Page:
There is a range of shades available for the veneering porcelain. Vitadur Alpha porcelain allows the lab technician to select from a comprehensive selection of shades, a majority from VITAs VITAPAN 3D-Master shade system (which includes bleaching shades) and original VITA Classical shades (Figure 8). This unique combination allows lab technicians to create vitality that replicates natural tooth enamel while matching any tooth shade, with no dark lines at the supragingival margin. The end result is an aesthetically pleasing, strong restoration that demonstrates a consistently accurate fit (Figure 9).

A 55-year-old woman in good general health presented with a prior composite core on tooth No. 5 that required a crown (Figures 10 and 11). The adjacent tooth (No. 4) had a prior PFM crown that did not present any exposed metal, and the patient requested that no metal be exposed on the crown for tooth No. 5. A CEREC inLab Zirconia crown was chosen, as it would provide high strength while avoiding the use of a metal substructure. Pretreatment photos were taken and shade was determined before initiating treatment. The existing composite resin core was prepared for the all-ceramic crown, with care taken to ensure adequate axial (1.2 to 1.5 mm) and occlusal (2 mm) reduction (Figures 12 and 13). Gingival retraction cord was placed and a final impression using polyvinylsiloxane material was made. A temporary crown was fabricated and cemented before dismissing the patient. Because of the high-strength core of the finished restoration, it may be delivered by using either a conventional cementation technique with a resin-modified glass ionomer cement, or an adhesive cementation technique with a composite resin luting agent. The crown was cemented with RelyX ARC (3M ESPE) (Figures 14 and 15).

Figure 17. Teeth prepared with chamfer margins.  

Figure 18. Ideal strength is achieved with VITA In-Ceram Zirconia blocks.

Figures 19 and 20. Final cementation of restorations.

A 35-year-old woman in good general health presented with multiple missing teeth and defective restorations (Figure 16). After a complete oral examination and treatment plan, a CEREC inLab crown and fixed partial denture were chosen to satisfy the patients aesthetic and functional demands to restore teeth Nos. 11 through 14 as the initial step in rehabilitating her dentition. The mandibular arch was to be restored at a later time per the patients desire to complete her treatment in stages. The teeth were prepared with chamfer margins circumferentially with a minimum of 1.2 mm axial reduction (Figure 17). Final impressions and mounting indexes were made to mount the case on a semi-adjustable articulator. Temporary restorations were delivered and the case sent to the dental laboratory for fabrication. The dies were mounted in the CEREC inLab unit, scanned, and the copings designed on the computer. In-Ceram Zirconia blocks were used to mill the copings to maximize the strength of the restorations (Figure 18). The milled copings were infiltrated and veneered with porcelain to achieve the final contours and aesthetics desired. The final restorations were cemented and the occlusion refined (Figures 19 and 20).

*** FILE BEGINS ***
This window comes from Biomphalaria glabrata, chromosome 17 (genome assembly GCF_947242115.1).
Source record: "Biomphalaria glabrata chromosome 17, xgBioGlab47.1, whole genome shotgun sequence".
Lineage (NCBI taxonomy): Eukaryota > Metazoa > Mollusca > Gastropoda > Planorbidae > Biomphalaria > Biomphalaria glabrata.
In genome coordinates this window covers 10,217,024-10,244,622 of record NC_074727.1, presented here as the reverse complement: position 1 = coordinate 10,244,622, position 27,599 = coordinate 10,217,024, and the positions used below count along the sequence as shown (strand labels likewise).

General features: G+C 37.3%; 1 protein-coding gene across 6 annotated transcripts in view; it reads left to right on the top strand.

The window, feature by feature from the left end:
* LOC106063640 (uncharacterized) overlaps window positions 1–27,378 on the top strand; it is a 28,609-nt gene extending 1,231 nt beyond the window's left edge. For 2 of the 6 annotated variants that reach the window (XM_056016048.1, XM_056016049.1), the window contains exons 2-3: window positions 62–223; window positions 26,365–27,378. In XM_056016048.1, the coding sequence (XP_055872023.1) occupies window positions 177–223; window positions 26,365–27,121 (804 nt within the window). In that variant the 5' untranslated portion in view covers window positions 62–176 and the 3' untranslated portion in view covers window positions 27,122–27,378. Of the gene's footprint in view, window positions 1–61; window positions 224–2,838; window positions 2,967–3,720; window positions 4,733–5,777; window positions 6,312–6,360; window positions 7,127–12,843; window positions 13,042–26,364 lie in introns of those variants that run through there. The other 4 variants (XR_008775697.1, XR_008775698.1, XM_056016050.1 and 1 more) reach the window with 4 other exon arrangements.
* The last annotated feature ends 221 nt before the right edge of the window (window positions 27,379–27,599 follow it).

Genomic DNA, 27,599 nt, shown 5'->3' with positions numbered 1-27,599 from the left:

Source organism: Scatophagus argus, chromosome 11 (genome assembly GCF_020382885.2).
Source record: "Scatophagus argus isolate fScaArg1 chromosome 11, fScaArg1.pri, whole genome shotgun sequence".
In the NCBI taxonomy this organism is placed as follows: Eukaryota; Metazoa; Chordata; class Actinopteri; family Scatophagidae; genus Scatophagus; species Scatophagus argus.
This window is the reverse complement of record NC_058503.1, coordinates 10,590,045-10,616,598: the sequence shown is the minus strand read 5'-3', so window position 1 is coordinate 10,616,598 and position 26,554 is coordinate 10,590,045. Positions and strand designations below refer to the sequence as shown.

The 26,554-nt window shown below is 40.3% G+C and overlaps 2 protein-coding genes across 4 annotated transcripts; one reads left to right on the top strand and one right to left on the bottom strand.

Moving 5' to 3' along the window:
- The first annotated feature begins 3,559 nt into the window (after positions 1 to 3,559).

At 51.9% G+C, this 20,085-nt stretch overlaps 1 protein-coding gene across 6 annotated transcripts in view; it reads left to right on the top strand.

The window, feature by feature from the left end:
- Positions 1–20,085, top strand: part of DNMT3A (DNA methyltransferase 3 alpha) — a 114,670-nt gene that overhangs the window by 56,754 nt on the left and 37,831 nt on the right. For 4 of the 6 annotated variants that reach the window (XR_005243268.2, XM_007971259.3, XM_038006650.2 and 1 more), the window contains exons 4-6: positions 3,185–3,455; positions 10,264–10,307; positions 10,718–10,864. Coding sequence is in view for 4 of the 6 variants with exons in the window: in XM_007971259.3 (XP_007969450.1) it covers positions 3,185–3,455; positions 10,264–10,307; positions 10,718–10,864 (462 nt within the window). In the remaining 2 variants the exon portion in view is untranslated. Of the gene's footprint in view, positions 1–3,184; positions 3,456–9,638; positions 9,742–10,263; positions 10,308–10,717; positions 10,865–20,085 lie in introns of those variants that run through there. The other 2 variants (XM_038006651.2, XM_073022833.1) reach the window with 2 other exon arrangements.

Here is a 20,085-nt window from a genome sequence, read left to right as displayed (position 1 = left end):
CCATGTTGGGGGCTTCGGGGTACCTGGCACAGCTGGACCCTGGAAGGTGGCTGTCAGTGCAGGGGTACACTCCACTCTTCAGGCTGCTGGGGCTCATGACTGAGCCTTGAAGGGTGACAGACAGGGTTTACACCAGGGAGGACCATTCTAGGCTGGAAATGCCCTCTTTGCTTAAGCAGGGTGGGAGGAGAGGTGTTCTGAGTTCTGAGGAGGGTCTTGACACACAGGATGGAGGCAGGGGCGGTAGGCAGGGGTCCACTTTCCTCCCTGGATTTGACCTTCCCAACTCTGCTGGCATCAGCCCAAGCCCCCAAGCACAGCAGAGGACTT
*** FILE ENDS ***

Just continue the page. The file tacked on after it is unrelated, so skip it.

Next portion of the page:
This article describes 2 clinical cases using technology and materials that give the laboratory technician complete control over the timing, fit, and color of the restoration, while the dentist can rely on the consistent dependability of the technology and the aesthetic quality of the material.


Dental laboratory work is courtesy of Tom Nieting of Renstrom Dental Studio, St. Paul, Minn.

1. Martin N, Jedynakiewicz NM. Clinical performance of CEREC ceramic inlays: a systematic review. Dent Mater. 1999;15:54-61. 
2. Sjogren G, Molin M, van Dijken J. A 5-year clinical evaluation of ceramic inlays (CEREC) cemented with a dual-cured or chemically cured resin composite luting agent. Acta Odontol Scand. 1998;56:263-267. 
3. Fasbinder DJ, Lampe K, Dennison JB, et al. Three-year clinical performance of CAD/CIM generated ceramic onlays. J Dent Res. 2001;80(Abstract 1883). 
4. Probster L. Four-year clinical study of glass-infiltrated, sintered alumina crowns. J Oral Rehab. 1996;23:147-151.
 5. Scotti R, Catapano S, DElia A. A clinical evaluation of In-Ceram crowns. Int J Prosthodont. 1995;8:320-323. 
6. Segal BS. Retrospective assessment of 546 all-ceramic anterior and posterior crowns in a general practice. J Prosthodont Dent. 2001;85:544-550.

Dr. Fasbinder is the director of the Advanced Education in General Dentistry Program and clinical professor in the Department of Cariology, Restorative Sciences and Endodontics, University of Michigan School of Dentistry. His research interests and endeavors have been in the area of applied laboratory and clinical evaluation and development of aesthetic materials and techniques. He also maintains a part-time private practice through the Dental Faculty Associates at the University of Michigan School of Dentistry. He has been involved with research using CAD/CAM technology since 1993. Most recently, Dr. Fasbindes research has focused on clinical applications of the CEREC system. Projects are ongoing to evaluate and document clinical longevity of large adhesive ceramic onlays and inlays. Additional current clinical research projects are aimed at evaluation of newer polymer materials for use with the CEREC system. Dr. Fasbinder can be reached at djfas@ umich.edu.

Dentistry Today is The Nation's Leading Clinical News Magazine for Dentists. Here you can get the latest dental news from the whole world quickly.